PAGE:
Job asks, “Don’t I have a right to complain?” (6:5)
One of my favorite movies and in my opinion one of funniest, is The Great Race starring Tony Curtis and Jack Lemmon. There is a scene that cracks me up every time. Several people are stranded on an iceberg in the middle of the ocean. Curtis’ character notices the iceberg is slowly melting. Lemmon’s character sees him measuring the iceberg and asks what’s going on.
Curtis whispers to Lemmon that the iceberg is melting. “But don’t tell anyone,” he says. “We wouldn’t want to worry them.” Then Lemmon (and you have to see his delivery of this line) says, “Ok. But when the water is up to my chin, I’m going to mention it to someone!”
Sometimes we think Christians should suffer in silence. We wouldn’t want anyone to think Christians are anything less than blessed and happy all the time, would we? But is that realistic? And does our brave face give a wrong impression to people who are watching us go through hard times?
Job asks another question. “Is not all human life a struggle?” (7:1a) Of course it is. Sin in our world has caused life to be a struggle for all of humanity. So why do we pretend we don’t struggle?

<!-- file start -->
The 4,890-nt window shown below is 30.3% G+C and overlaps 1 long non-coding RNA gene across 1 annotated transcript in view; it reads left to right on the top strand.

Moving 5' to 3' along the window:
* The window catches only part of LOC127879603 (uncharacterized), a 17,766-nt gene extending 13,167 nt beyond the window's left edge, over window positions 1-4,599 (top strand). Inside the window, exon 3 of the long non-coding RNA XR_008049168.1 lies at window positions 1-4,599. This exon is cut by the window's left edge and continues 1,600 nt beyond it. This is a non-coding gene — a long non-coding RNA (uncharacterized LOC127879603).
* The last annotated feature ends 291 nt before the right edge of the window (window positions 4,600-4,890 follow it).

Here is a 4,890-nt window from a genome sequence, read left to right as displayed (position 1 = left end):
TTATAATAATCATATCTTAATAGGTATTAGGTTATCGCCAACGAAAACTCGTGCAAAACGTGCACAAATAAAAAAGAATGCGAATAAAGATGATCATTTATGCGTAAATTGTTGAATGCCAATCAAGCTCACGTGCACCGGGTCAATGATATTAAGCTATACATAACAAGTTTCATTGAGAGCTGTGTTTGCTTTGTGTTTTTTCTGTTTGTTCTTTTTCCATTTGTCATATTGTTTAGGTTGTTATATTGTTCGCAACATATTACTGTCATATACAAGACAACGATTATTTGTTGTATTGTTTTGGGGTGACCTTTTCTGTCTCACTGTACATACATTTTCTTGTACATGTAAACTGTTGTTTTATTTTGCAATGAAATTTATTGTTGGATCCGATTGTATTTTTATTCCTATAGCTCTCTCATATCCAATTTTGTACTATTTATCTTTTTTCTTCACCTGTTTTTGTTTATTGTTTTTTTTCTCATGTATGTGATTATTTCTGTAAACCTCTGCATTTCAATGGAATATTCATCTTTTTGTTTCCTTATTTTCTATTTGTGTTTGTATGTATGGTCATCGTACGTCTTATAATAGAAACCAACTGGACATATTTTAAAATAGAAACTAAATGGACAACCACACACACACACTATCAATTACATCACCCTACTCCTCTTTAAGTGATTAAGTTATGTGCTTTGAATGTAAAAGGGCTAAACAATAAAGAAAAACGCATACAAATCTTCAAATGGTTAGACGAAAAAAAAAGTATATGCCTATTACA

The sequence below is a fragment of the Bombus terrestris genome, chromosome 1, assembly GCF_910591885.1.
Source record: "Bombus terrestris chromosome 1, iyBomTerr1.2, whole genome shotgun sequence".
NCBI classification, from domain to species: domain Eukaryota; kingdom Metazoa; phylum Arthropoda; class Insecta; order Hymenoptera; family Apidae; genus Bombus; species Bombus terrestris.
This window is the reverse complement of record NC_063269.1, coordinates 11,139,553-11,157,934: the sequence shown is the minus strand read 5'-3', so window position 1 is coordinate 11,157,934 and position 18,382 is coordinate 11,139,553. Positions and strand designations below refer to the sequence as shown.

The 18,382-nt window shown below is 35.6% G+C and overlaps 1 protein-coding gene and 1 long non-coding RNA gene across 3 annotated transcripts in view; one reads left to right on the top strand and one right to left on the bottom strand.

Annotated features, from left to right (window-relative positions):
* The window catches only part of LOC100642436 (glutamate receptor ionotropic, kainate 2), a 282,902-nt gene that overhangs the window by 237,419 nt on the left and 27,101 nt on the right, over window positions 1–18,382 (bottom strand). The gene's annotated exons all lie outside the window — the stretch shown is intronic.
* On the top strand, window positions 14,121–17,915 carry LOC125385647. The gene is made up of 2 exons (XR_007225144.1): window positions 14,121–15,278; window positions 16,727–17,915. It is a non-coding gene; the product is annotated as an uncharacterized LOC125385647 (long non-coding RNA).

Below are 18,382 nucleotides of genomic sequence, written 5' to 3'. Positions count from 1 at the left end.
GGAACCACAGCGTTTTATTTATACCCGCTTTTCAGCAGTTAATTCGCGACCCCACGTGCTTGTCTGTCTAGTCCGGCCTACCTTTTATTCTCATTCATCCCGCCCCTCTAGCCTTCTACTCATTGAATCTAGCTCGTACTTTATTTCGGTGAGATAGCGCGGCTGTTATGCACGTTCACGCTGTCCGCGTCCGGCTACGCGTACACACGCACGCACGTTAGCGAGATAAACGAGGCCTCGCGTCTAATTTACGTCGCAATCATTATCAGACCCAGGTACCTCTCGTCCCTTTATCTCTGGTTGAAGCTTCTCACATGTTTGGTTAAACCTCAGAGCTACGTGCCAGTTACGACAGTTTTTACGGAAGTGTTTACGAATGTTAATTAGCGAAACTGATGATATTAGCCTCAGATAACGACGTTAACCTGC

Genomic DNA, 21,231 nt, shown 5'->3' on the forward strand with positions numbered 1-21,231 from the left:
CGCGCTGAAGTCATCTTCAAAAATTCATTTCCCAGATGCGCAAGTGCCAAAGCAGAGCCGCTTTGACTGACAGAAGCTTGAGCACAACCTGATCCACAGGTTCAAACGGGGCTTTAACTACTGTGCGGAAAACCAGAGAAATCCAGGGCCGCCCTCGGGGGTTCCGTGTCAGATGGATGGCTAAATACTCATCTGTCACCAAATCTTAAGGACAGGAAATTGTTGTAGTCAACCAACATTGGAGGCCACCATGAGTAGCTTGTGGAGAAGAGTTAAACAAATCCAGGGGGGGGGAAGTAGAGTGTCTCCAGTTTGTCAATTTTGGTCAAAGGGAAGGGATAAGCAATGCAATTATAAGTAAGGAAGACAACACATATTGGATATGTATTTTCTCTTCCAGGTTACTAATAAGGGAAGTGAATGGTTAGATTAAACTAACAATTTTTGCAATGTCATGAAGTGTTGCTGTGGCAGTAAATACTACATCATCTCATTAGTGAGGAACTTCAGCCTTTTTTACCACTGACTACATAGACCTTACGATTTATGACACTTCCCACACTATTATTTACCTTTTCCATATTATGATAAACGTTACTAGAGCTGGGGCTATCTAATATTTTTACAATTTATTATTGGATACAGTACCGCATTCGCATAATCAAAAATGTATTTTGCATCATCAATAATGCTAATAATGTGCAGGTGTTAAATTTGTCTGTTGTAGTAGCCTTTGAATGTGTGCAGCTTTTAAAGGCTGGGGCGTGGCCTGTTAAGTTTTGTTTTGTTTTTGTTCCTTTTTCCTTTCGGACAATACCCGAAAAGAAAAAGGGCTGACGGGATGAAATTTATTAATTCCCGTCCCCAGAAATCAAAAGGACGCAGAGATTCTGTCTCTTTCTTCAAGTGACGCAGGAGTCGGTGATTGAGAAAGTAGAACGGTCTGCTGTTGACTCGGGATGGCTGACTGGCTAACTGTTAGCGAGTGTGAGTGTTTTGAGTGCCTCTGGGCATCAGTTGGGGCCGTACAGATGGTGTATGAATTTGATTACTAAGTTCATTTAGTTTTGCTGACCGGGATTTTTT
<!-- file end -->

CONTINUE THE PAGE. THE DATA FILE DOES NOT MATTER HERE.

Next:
It’s not wrong to cry when you receive a cancer diagnosis, or lose a loved one. It’s not unchristian to admit you are going through a hard time. I don’t believe it’s wrong according to Scripture to be angry in the difficult position we often find ourselves.
But here is what I think God would have us see in Job:
In all this Job did not sin by blaming God. (1:22)
Oh, he questioned. He complained. He expressed anger and frustration. And he admitted he was depressed and wanted to die. But he didn’t shake his fist at God and walk away from his faith.
Job continued to trust God even when he didn’t understand his circumstances.
Are you in trouble right now? Go ahead and throw something. Pound your pillow. Cry out to God. But don’t deny the fact you are facing trouble. There are people who would count it a privilege to pray with and for you.
There are some things you aren’t intended to handle alone. There are some times when admitting you CAN’T do this, is the most freeing words you can say, when you turn the situation over to God.
And God, who does all things well, is able to carry your load. He’s not fooled by your brave face.